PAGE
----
The Long Beach Police Department has partnered with the FBI and Nassau County Police Department in the hopes of locating a prank caller — who could be “anywhere in the world” — after he falsely reported that a local teenager had shot his mother and brother to death last Tuesday, an incident of "swatting" that led to a massive police response.
“They have all kinds of resources,” said Lt. Mark Stark, a spokesman for the LBPD. “We requested assistance from the FBI because their resources are far more reaching, and they’re our introduction to the U.S. Attorney’s Office — they’re the big leagues when it comes to subpoenas. The [FBI] are here on our request so we can use utilize their resources.”
The FBI declined to comment on the investigation.
“We are involved and we’re working with the [Long Beach] P.D., but we’re not going to talk about an ongoing investigation,” said Chris Sinos, a spokesman in the FBI’s New York Field Office.
On Tuesday, more than 50 heavily armed Long Beach, Nassau County and MTA police officers descended on a home on Laurelton Boulevard, after a bitter online opponent who had lost a round of the video game Call of Duty to a Long Beach High School student called police and falsely claimed that the teen had fatally shot his mother and brother.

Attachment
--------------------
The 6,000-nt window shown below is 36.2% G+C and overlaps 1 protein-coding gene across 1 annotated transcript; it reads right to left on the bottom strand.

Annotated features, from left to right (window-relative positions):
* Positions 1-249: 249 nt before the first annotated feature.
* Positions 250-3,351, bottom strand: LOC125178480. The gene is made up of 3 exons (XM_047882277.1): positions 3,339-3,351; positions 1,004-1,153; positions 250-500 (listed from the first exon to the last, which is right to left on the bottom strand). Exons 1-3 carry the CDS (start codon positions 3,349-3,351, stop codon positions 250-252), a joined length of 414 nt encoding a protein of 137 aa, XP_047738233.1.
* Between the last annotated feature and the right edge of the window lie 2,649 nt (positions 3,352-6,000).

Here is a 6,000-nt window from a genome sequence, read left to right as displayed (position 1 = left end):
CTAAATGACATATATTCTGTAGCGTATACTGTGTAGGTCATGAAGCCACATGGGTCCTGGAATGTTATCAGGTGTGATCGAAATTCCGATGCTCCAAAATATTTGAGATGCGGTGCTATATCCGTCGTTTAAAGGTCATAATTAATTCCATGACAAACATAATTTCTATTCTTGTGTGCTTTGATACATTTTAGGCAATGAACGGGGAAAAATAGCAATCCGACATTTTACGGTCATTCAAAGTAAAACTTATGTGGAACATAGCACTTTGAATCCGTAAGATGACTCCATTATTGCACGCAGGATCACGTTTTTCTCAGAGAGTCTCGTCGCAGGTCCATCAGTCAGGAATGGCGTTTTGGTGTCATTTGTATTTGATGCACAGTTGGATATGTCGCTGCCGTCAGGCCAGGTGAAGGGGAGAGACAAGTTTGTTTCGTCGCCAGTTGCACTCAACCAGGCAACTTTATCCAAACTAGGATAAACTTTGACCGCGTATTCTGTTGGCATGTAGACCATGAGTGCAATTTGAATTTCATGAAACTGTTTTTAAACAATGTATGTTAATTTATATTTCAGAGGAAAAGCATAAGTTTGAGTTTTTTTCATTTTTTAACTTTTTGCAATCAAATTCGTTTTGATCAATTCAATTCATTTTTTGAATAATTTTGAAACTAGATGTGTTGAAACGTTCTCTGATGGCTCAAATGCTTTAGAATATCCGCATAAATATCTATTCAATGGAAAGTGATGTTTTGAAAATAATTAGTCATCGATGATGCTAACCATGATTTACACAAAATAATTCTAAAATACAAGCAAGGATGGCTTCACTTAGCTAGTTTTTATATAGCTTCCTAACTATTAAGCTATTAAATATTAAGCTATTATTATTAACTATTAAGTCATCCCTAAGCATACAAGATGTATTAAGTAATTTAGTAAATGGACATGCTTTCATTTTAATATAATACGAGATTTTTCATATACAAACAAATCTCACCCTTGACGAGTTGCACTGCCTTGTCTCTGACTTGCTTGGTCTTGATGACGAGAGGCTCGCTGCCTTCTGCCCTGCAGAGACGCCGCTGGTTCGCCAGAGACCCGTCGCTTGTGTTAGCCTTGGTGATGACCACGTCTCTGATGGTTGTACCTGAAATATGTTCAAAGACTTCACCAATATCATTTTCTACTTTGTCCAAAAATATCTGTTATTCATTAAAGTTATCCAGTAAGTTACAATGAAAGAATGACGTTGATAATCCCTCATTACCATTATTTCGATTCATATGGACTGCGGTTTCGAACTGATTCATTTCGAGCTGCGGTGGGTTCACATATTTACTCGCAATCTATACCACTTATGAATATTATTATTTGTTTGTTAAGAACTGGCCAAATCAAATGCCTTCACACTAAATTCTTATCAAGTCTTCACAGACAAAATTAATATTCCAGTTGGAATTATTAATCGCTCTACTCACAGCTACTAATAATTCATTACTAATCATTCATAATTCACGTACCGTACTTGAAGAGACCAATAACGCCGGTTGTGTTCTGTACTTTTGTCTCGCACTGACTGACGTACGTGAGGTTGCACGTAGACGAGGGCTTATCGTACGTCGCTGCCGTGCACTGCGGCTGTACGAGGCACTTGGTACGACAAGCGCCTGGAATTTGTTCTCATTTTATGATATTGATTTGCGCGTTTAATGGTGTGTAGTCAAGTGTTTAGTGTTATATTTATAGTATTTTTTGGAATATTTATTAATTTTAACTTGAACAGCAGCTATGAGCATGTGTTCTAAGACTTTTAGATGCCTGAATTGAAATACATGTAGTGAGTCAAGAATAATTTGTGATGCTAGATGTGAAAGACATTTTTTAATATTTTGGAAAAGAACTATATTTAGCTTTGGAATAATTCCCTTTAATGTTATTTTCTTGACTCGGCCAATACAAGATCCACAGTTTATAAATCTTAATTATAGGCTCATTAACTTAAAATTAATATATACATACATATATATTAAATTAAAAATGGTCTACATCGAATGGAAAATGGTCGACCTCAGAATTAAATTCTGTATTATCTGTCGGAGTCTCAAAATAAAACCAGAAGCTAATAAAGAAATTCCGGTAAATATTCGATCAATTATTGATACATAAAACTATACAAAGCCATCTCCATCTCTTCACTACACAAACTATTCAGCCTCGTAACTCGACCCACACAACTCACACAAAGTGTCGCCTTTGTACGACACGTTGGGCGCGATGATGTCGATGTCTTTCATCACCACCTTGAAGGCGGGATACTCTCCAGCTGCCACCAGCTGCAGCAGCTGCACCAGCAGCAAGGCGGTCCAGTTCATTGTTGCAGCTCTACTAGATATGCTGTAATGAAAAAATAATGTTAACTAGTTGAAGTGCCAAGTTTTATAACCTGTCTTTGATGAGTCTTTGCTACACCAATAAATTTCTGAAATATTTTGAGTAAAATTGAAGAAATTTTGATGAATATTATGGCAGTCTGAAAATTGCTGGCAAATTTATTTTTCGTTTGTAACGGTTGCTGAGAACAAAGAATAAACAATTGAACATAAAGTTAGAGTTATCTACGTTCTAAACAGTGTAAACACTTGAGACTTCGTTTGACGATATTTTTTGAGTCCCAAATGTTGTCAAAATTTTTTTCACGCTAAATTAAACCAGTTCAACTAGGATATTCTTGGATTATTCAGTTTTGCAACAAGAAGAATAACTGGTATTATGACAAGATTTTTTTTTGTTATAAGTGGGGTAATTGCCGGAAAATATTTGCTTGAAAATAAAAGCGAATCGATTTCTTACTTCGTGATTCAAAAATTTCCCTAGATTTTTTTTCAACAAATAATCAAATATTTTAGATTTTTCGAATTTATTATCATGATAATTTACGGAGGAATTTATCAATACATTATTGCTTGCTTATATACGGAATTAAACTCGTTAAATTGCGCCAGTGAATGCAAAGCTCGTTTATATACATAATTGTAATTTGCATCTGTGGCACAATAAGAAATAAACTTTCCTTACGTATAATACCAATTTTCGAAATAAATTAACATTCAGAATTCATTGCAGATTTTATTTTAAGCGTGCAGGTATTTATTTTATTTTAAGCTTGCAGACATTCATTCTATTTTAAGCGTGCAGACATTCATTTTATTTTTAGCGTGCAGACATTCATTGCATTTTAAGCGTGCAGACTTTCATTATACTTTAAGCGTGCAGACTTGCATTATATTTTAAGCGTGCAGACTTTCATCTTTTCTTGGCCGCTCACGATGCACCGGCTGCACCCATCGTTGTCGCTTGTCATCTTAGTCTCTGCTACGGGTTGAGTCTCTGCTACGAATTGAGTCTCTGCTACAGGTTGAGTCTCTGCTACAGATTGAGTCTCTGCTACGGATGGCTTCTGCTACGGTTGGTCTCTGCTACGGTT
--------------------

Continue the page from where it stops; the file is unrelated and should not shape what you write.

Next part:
Long Beach Police Commissioner Michael Tangney said that when the losing rival claiming to be the teen called police to report the fictional incident, it prompted a massive response — including a fully armed Nassau County SWAT team with an armored vehicle and a helicopter unit — to what was initially believed to be a multiple shooting and hostage situation at the home, north of West Hudson Street.
The standoff lasted more than an hour, and Tangney said that when police arrived at the house at around 3 p.m., 17-year-old Long Beach High School student Rafael Castillo was still playing the game on Xbox while wearing a headset, and had no idea what was happening outside. His mother was very much alive, making coffee in the kitchen, and his brother returned from buying food to a swarm of police officers in front of his home.